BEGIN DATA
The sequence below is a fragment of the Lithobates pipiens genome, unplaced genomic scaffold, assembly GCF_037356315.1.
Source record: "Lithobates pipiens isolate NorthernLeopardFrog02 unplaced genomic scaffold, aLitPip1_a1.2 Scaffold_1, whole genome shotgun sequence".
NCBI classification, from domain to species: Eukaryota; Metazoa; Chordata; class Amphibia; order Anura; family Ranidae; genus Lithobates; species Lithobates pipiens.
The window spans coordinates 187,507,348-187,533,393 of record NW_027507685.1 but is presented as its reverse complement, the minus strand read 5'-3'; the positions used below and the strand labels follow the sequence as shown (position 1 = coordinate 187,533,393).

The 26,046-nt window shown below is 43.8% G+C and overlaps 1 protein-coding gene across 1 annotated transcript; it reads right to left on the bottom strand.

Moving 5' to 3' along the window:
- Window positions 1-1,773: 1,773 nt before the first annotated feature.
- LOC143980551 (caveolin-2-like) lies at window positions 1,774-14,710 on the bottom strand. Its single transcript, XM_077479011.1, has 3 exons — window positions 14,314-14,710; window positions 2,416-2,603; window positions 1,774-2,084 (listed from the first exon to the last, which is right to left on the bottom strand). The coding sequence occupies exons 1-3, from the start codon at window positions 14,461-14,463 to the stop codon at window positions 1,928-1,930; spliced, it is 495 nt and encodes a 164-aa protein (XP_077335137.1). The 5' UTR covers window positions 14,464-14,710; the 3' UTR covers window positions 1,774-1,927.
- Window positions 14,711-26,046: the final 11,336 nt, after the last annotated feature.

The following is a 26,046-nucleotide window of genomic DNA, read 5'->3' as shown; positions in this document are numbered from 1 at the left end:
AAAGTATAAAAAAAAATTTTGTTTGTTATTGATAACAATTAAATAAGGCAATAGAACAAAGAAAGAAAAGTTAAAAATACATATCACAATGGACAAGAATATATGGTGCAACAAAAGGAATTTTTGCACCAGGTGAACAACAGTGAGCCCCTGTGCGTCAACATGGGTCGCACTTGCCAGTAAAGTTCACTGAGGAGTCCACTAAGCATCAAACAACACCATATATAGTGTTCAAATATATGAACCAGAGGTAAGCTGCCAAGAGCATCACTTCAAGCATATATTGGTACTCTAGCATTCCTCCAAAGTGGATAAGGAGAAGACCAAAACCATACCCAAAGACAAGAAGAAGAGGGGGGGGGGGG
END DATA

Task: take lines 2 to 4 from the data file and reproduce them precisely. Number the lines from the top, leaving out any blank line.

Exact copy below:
Source record: "Lithobates pipiens isolate NorthernLeopardFrog02 unplaced genomic scaffold, aLitPip1_a1.2 Scaffold_1, whole genome shotgun sequence".
NCBI classification, from domain to species: Eukaryota; Metazoa; Chordata; class Amphibia; order Anura; family Ranidae; genus Lithobates; species Lithobates pipiens.
The window spans coordinates 187,507,348-187,533,393 of record NW_027507685.1 but is presented as its reverse complement, the minus strand read 5'-3'; the positions used below and the strand labels follow the sequence as shown (position 1 = coordinate 187,533,393).